Today I’m hosting an amazing picture of Hierve el Agua “Waterfalls” taken by Nate Hake from the Travel Leming Blog.
Nate is a travel blogger who has travelled to over 66 countries around the world and recently completed a six-month stint in Mexico.
Photo Story: Hierve el Agua and RTW trip
It was the penultimate day of my year-long trip around the world. I had just finished travelling to 43 countries across six continents in a single year.
It had been, without a doubt, the most exciting, eye-opening, and life-changing year of my life. And it was all about to end in a few hours.
My final destination of the trip had also been my first: Mexico. I thought there was poetic symmetry in starting and ending an around-the-world journey in the same place, especially one as near to my heart as this vibrant and wonderful country.
The cherry on top was that the same buddy who joined me for the initial leg through Mexico was also with me again for this final stop.
There really aren’t words to describe the strange elixir of emotions that sweep over you at the end of a journey so epic. It’s a confusing mix of nostalgia, triumph, bittersweet happiness, and nervousness about the future.
But I wasn’t done yet! I still had one more place to check off my list: the magical rock formations at Hierve el Agua.
Tucked away in the Mexican state of Oaxaca, you’ll find a find this magical “frozen waterfall” seemingly suspended in time. Except it’s not actually frozen. And it’s not really a waterfall either.
Rather, the perplexing mineral formations at Hierve el Agua were formed by deposits left by water rich in calcium carbonate over thousands of years.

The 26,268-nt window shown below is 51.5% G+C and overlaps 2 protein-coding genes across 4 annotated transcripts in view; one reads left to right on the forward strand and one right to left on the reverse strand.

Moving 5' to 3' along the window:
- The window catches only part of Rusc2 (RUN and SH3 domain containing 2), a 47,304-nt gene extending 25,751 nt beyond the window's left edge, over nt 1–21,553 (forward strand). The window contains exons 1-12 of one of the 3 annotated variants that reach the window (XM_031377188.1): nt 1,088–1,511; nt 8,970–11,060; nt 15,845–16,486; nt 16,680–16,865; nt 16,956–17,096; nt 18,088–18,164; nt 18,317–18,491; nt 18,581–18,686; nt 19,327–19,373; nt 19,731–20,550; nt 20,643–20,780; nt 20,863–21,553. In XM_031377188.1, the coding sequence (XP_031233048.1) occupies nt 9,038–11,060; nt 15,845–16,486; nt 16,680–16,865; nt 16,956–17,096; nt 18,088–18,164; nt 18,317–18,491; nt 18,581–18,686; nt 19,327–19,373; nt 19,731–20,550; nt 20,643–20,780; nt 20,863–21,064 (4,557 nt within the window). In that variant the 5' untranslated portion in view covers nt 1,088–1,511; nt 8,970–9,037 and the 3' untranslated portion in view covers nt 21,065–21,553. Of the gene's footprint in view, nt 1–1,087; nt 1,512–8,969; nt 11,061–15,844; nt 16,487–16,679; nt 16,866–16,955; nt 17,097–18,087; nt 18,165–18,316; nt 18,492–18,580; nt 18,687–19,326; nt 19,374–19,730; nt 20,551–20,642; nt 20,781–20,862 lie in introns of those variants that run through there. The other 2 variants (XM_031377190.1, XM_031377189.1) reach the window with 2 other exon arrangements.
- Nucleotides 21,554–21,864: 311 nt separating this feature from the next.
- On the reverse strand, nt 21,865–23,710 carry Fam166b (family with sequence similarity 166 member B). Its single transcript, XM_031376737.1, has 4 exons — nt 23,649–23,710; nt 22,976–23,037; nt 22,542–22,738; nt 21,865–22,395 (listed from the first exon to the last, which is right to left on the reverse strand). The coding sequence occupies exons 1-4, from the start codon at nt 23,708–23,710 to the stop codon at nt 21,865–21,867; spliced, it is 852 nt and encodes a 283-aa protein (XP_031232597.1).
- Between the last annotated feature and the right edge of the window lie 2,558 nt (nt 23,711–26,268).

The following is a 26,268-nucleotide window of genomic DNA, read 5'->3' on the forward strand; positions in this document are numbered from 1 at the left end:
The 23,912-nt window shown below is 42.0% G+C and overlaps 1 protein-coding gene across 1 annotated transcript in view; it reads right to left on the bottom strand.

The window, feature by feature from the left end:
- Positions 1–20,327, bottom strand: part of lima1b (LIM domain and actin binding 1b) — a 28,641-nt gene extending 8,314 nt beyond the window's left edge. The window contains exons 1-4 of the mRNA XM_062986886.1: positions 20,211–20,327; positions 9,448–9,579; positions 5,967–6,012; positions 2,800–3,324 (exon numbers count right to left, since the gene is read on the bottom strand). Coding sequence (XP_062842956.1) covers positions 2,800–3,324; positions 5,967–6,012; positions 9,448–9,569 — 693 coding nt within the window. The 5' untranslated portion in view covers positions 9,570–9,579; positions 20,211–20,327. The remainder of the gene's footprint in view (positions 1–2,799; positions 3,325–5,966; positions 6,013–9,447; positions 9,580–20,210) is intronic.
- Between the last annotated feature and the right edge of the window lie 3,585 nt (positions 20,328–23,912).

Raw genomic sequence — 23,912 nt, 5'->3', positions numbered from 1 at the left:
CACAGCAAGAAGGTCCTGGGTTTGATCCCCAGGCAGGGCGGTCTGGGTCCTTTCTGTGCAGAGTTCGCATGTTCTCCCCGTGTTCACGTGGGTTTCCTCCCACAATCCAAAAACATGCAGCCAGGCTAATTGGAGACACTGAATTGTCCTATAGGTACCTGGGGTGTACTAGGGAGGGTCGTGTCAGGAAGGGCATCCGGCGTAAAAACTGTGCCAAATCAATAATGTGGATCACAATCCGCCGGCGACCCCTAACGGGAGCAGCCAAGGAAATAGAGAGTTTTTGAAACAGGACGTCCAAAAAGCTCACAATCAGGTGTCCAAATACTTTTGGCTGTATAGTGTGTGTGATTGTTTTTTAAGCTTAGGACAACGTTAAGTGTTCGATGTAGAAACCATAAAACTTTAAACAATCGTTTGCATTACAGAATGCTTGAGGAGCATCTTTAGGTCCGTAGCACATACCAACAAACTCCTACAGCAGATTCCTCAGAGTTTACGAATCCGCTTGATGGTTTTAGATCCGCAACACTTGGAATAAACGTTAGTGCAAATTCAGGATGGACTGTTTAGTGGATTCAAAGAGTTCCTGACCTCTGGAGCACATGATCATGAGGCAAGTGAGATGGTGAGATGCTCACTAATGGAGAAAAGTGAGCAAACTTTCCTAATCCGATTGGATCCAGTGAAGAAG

Getting to Hierve el Agua was itself a bit of an adventure, and involved a long drive through Oaxaca’s countryside with my friend and our friendly taxi driver.
Once there, we were rewarded with a relatively tourist-free time at the site. You see, in addition to the frozen waterfall, the site hosts semi-natural petrified spring infinity pools that have recently become a haven for Instagrammers (if you pose on the petrified minerals just right, it sort of looks like you are walking on water).
Thankfully though, we only had to contend with a handful of families sharing the experience with us. After a quick dip in the pools and a snap of this shot, we hopped back in the cab for the final drive back to Oaxaca.
And that’s when it hit me: It was finally over. It was finally time to go home.
Hierve el Agua (Spanish for “the water boils”) is a set of natural rock formations in the Mexican state of Oaxaca that resemble cascades of water.
The site consists of two rock shelves or cliffs which rise between fifty and ninety metres from the valley below, from which extend nearly white rock formations which look like waterfalls.
These formations are created by fresh water springs, whose water is over-saturated with calcium carbonate and other minerals.
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